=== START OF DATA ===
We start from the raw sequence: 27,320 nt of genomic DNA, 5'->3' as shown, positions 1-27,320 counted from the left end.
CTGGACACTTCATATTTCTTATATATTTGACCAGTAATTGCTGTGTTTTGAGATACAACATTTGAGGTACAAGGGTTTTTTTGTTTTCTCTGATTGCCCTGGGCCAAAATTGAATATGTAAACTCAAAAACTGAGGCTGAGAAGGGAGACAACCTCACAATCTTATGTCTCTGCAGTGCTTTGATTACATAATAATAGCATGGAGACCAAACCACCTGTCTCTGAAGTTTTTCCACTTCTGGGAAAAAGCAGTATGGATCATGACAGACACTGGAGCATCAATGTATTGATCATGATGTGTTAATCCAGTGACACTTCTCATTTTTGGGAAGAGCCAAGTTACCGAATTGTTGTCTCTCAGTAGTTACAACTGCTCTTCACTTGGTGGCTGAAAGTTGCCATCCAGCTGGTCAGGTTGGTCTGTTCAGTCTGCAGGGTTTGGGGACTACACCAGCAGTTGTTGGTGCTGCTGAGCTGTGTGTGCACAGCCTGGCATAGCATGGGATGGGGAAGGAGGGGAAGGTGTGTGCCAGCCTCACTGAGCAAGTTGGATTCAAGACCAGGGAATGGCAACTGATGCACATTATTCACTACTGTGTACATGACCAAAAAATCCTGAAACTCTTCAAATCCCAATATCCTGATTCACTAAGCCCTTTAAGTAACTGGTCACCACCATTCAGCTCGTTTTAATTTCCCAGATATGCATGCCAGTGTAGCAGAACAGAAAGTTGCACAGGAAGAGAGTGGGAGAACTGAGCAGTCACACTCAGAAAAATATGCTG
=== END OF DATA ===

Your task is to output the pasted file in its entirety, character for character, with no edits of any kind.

We start from the raw sequence: 27,320 nt of genomic DNA, 5'->3' as shown, positions 1-27,320 counted from the left end.
CTGGACACTTCATATTTCTTATATATTTGACCAGTAATTGCTGTGTTTTGAGATACAACATTTGAGGTACAAGGGTTTTTTTGTTTTCTCTGATTGCCCTGGGCCAAAATTGAATATGTAAACTCAAAAACTGAGGCTGAGAAGGGAGACAACCTCACAATCTTATGTCTCTGCAGTGCTTTGATTACATAATAATAGCATGGAGACCAAACCACCTGTCTCTGAAGTTTTTCCACTTCTGGGAAAAAGCAGTATGGATCATGACAGACACTGGAGCATCAATGTATTGATCATGATGTGTTAATCCAGTGACACTTCTCATTTTTGGGAAGAGCCAAGTTACCGAATTGTTGTCTCTCAGTAGTTACAACTGCTCTTCACTTGGTGGCTGAAAGTTGCCATCCAGCTGGTCAGGTTGGTCTGTTCAGTCTGCAGGGTTTGGGGACTACACCAGCAGTTGTTGGTGCTGCTGAGCTGTGTGTGCACAGCCTGGCATAGCATGGGATGGGGAAGGAGGGGAAGGTGTGTGCCAGCCTCACTGAGCAAGTTGGATTCAAGACCAGGGAATGGCAACTGATGCACATTATTCACTACTGTGTACATGACCAAAAAATCCTGAAACTCTTCAAATCCCAATATCCTGATTCACTAAGCCCTTTAAGTAACTGGTCACCACCATTCAGCTCGTTTTAATTTCCCAGATATGCATGCCAGTGTAGCAGAACAGAAAGTTGCACAGGAAGAGAGTGGGAGAACTGAGCAGTCACACTCAGAAAAATATGCTG